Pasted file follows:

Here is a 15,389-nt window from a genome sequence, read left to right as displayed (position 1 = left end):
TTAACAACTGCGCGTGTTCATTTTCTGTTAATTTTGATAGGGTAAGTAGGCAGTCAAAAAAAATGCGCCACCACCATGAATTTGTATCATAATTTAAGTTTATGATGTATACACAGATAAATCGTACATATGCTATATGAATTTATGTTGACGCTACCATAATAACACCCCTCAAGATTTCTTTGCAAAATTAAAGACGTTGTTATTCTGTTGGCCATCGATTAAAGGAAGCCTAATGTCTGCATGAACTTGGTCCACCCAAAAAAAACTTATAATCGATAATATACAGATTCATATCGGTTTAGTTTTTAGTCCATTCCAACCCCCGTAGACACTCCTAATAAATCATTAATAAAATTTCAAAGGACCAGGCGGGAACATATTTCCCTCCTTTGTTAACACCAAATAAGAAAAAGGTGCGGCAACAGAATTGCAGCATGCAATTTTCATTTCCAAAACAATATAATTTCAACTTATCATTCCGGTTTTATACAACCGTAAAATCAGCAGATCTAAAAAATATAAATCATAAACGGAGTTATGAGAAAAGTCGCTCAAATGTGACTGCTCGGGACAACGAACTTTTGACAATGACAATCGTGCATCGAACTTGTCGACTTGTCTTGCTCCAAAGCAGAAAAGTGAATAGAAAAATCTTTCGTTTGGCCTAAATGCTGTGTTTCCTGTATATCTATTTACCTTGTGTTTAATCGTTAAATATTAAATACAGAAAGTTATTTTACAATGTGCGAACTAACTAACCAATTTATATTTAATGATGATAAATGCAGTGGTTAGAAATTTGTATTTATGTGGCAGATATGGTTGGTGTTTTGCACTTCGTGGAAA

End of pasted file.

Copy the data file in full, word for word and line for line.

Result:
Here is a 15,389-nt window from a genome sequence, read left to right as displayed (position 1 = left end):
TTAACAACTGCGCGTGTTCATTTTCTGTTAATTTTGATAGGGTAAGTAGGCAGTCAAAAAAAATGCGCCACCACCATGAATTTGTATCATAATTTAAGTTTATGATGTATACACAGATAAATCGTACATATGCTATATGAATTTATGTTGACGCTACCATAATAACACCCCTCAAGATTTCTTTGCAAAATTAAAGACGTTGTTATTCTGTTGGCCATCGATTAAAGGAAGCCTAATGTCTGCATGAACTTGGTCCACCCAAAAAAAACTTATAATCGATAATATACAGATTCATATCGGTTTAGTTTTTAGTCCATTCCAACCCCCGTAGACACTCCTAATAAATCATTAATAAAATTTCAAAGGACCAGGCGGGAACATATTTCCCTCCTTTGTTAACACCAAATAAGAAAAAGGTGCGGCAACAGAATTGCAGCATGCAATTTTCATTTCCAAAACAATATAATTTCAACTTATCATTCCGGTTTTATACAACCGTAAAATCAGCAGATCTAAAAAATATAAATCATAAACGGAGTTATGAGAAAAGTCGCTCAAATGTGACTGCTCGGGACAACGAACTTTTGACAATGACAATCGTGCATCGAACTTGTCGACTTGTCTTGCTCCAAAGCAGAAAAGTGAATAGAAAAATCTTTCGTTTGGCCTAAATGCTGTGTTTCCTGTATATCTATTTACCTTGTGTTTAATCGTTAAATATTAAATACAGAAAGTTATTTTACAATGTGCGAACTAACTAACCAATTTATATTTAATGATGATAAATGCAGTGGTTAGAAATTTGTATTTATGTGGCAGATATGGTTGGTGTTTTGCACTTCGTGGAAA